COVID-19 Impact on Carbon Emissions
When the COVID-19 pandemic hit last March, most people quickly found themselves confined to their homes. With international borders, tourist attractions, and most stores closed, there was virtually nowhere to go. Stories began to circulate in the media about the many ways that nature was reclaiming the land. Although the economic and social costs have been difficult, nature’s rebirth shows us what’s possible when we do things differently!
In many ways, the global reduction in travel has been a win for the environment; one study found that compared to average 2019 levels, daily global CO2 emissions decreased by approximately 17% by early April 2020, and at their peak, emissions in individual countries decreased by approximately 26%. Almost half these emissions were a result of reduced surface transport.
Along with this shift, many global fashion events were forced to go virtual. It’s estimated that fashion buyers and designers alone contribute 241,000 tons of CO2 emissions a year just from attending global fashion weeks, which is more than the total emissions of a small country such as Saint Kitts and Nevis. This number doesn’t even include the models, press and other staff involved behind the scenes, the set up and tear down of the stages and sets, or all the waste that’s generated before, during and after the event.
Carbon Footprint of the Internet
The fact that we haven’t been able to physically see our coworkers, and in many cases loved ones, has forced us to rely more heavily on other forms of communication such as virtual hangouts, Zoom meetings, email and social media. So, it’s no surprise that around the world internet usage and streaming services are surging.
Evelyn Mora, the founder of Helsinki Fashion Week, reminds us that going digital doesn’t necessarily mean going sustainable – this is a large misconception.
As it turns out, every call, text, email, internet search, and Netflix stream has an associated carbon footprint. Granted, this virtual footprint is far smaller than the transportation or building sectors, but seeing as though 4.1 billion people are now using the internet, it’s a footprint that shouldn’t be ignored.
The information and communications technology (ICT) industry, which includes the Cloud and all internet and communication services, produces over 830 million tonnes of carbon dioxide annually, or 2% of global CO2 emissions, which is the same as the aviation industry. These emissions come from the vast invisible infrastructure required to house and power the numerous servers all around the world, which rely largely on fossil fuels for power. According to Mike Berners-Lee, a fellow at Lancaster University who researches carbon footprints, the footprint of a regular email is 4g CO2e and 50g CO2e for one with a photo or large attachment. Additionally, the footprint of a single google search is 0.2 – 7g of CO2e. These numbers may seem small, but considering how many times a day the world uses Google and how many emails are sent, these emissions quickly add up! As more people and businesses begin to embrace the virtual world, the digital impact we’re having on the environment is only likely to increase.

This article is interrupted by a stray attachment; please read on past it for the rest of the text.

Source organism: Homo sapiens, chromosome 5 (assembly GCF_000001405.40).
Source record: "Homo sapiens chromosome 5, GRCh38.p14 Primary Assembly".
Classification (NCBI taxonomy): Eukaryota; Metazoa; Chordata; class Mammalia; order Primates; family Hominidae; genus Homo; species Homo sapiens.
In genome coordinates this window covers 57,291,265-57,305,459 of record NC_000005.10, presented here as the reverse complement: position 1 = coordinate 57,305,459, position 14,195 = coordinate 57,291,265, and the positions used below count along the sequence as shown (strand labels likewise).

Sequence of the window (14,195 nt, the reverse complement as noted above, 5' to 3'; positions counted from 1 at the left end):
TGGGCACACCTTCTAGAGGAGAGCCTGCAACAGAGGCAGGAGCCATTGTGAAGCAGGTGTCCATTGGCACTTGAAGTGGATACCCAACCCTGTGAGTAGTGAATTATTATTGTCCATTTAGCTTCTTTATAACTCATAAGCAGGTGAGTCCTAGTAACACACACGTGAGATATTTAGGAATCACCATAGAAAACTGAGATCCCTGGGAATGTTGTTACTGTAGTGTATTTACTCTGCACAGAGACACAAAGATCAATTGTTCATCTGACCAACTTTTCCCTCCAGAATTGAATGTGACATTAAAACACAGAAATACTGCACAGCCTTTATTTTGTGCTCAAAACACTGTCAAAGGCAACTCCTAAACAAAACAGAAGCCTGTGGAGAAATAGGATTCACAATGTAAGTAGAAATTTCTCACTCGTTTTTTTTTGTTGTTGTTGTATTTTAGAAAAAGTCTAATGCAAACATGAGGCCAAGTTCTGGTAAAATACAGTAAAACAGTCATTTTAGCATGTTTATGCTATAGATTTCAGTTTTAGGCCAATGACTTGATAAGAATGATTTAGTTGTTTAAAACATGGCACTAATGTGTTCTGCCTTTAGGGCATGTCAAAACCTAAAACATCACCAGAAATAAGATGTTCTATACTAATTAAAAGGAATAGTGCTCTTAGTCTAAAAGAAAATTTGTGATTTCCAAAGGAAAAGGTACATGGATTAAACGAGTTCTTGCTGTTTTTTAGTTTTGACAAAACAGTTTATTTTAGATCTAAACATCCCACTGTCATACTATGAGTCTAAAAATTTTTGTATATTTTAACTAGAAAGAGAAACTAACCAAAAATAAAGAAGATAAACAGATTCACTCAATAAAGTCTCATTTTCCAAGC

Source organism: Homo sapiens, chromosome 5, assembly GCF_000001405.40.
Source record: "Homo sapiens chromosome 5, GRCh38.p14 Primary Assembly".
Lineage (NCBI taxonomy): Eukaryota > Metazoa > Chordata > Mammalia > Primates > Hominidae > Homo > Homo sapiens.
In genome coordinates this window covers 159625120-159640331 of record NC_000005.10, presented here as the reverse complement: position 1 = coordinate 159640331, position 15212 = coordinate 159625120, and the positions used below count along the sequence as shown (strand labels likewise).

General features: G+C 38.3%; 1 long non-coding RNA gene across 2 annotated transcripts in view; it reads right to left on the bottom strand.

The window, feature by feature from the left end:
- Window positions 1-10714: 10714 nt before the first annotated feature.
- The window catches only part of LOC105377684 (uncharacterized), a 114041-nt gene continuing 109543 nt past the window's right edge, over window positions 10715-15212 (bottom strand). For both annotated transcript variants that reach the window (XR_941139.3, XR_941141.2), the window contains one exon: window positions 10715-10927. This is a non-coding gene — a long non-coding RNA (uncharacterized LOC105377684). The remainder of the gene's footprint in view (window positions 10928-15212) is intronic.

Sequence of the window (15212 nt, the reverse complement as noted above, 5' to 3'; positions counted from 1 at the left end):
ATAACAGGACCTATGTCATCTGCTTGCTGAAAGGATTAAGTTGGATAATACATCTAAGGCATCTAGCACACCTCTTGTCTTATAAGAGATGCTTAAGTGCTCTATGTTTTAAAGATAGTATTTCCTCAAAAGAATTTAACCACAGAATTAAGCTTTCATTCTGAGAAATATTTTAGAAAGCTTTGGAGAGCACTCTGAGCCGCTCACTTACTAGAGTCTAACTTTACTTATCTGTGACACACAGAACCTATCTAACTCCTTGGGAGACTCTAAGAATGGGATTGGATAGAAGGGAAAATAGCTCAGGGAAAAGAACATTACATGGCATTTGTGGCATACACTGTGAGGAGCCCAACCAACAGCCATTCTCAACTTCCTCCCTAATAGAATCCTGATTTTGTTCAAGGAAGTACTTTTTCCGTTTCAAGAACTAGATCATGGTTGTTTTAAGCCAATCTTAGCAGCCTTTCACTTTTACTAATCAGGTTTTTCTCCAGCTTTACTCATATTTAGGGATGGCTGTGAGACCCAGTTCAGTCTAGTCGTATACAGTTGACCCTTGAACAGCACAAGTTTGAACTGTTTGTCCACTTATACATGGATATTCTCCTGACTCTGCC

Pre-pandemic, FTA’s WEAR series was a physical, in-person conference. While we always tried to minimize our carbon footprint in the planning and execution of these conferences by reducing food and plastic waste, offering only vegetarian meals, and using Bullfrog to power our events whenever possible, we are now equally conscious of our virtual footprint as a result of our online WEAR webinar series. As such, we’re thrilled to be able to partner with South Pole to offset our virtual carbon emission footprint.
If renewable energy isn’t available for events, offsetting your emissions using carbon credits is a great alternative. South Pole is an organization that develops carbon projects around the world that support community development, protect ecosystems or install efficient technology to reduce or remove emissions from the atmosphere. Carbon credits are generated from these projects and are made available for organizations, like FTA, to offset their emissions.